I am really not exaggerating, Mr. Chairman, when I say that there is no other agency in the bill for which I am more confident about the need for additional resources. I urge our Members in as strong as possible terms to reject this amendment.
Mr. Chairman, I reserve the balance of my time.
Mr. ROE of Tennessee. Mr. Chairman, I yield myself 1 minute.
I certainly understand the budget constraints. I've been a mayor, had a jail system under my supervision, and I also know that around this Nation there are cities and States that are dealing with budget deficits never before seen, and here is the only place in the world I have ever seen where we raise it almost 9 percent and then give the President exactly what he wanted and call that a draconian cut. It is not.
We should show some fiscal restraint here in the House as an example to the people around this country, families and cities and municipalities and States, that are working hard to balance their budget. In my own hometown they're doing that by making real cuts, not making huge increases and reducing it somewhat. This is a very minimal cut, and not a cut actually but a reduction, and exactly what the President of the United States asked for.
Mr. Chairman, I reserve the balance of my time.
Mr. KING of Iowa. I thank the gentleman from Virginia for yielding time to me in this debate. And, Mr. Chairman, there's a lot more time that should be yielded for this debate, and it should have been yielded within the original agreement that came from the Rules Committee.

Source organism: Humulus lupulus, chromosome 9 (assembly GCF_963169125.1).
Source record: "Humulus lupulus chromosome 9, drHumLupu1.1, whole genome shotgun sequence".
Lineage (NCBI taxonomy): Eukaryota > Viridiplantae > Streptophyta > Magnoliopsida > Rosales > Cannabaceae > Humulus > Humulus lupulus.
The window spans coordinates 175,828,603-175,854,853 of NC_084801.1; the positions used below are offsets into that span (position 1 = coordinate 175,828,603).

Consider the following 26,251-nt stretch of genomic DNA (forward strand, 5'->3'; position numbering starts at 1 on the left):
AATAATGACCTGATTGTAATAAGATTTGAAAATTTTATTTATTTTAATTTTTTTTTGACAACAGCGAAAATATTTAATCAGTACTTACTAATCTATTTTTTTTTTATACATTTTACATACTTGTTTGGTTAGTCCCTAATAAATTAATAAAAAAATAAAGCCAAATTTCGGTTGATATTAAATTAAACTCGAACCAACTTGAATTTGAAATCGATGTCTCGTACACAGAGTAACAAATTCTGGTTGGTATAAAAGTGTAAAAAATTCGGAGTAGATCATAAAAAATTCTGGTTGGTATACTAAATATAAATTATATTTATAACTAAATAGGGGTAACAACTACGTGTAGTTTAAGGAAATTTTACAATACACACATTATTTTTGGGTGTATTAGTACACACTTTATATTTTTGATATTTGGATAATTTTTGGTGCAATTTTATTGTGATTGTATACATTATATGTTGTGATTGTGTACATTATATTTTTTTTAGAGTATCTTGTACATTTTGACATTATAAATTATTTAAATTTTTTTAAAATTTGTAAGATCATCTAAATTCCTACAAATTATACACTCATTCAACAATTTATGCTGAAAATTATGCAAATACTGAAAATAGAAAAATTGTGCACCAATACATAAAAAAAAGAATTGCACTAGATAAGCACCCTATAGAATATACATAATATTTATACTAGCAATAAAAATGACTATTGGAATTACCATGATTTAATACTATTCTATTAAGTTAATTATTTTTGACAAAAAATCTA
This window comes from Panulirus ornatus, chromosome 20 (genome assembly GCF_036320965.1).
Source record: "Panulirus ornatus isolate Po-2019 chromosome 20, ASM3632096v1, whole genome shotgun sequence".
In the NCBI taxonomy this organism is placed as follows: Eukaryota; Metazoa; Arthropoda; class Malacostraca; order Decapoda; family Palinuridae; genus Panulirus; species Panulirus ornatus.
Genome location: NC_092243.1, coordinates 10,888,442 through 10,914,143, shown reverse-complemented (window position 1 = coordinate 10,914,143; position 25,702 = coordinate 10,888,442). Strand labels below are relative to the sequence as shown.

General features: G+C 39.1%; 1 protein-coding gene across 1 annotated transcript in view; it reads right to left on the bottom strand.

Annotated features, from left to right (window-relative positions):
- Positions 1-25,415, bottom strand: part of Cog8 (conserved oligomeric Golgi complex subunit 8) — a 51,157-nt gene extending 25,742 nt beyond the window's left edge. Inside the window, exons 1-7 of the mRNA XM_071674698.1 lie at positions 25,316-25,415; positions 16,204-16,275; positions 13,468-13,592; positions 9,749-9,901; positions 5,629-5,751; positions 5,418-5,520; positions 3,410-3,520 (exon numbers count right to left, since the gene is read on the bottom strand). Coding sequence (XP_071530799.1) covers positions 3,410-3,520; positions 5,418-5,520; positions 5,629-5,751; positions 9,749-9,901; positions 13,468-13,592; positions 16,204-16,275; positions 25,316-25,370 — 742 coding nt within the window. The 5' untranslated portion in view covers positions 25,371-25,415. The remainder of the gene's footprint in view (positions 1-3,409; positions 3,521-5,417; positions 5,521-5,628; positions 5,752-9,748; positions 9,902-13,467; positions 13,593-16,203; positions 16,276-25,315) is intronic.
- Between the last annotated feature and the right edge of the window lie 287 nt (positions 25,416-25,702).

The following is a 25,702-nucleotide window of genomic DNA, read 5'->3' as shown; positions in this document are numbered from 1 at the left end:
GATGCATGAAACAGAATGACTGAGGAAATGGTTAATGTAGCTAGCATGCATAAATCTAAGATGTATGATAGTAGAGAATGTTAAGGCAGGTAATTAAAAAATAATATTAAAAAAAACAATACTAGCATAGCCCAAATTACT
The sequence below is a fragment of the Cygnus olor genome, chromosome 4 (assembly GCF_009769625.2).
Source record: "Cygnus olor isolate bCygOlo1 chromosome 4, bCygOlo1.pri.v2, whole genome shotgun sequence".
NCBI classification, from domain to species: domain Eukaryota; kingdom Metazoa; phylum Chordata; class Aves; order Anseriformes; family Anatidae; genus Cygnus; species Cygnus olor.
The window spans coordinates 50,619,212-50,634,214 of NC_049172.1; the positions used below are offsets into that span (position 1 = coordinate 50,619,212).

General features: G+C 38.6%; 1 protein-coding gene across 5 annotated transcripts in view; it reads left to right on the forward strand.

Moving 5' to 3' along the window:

This appropriations bill didn't come to this floor under an open rule, which has been the deep and long-standing tradition of the House of Representatives. It came to the floor under a structured open rule and under the request that said print your amendments into the Record and then there will be 5 minutes debate on each side, and we'll go down through all of those.
Now, anybody would have known that all the amendments that were printed in the Record would not have been offered. But I will also submit this, and it hasn't been said here, I don't believe, Mr. Chairman, that these amendments that were printed into the Record laid out the entire amendment strategy of the minority party. And the majority party then took their leisure to thumb down through the amendments and decided that they didn't want to have debate on a good number of them,
which brings us to this point.
When the chairman of the Appropriations Committee earlier mentioned some 20 times that this Congress has deviated from an open rule on appropriations, it was unclear to me whether the chairman actually included unanimous consent agreements, which have been a fairly consistent component of the open rule process. Not a structured rule, not something that was rigid and devised in the beginning, at least not something that was unnegotiated, as this was, but a unanimous consent agreement that allows
any Member to object. That isn't the case that we are dealing with here.
So I am trying to track the logic of what amendments were approved and which ones weren't approved. And I will tell you there is no logic in this minority party except in the idea that we have to go up in that little room up there in the Rules Committee and sit down for 3 hours and wait for an opportunity to ask that stacked Rules Committee for an opportunity just to offer an amendment here on the floor of the House of Representatives. There's no way you can go home and say to your constituents,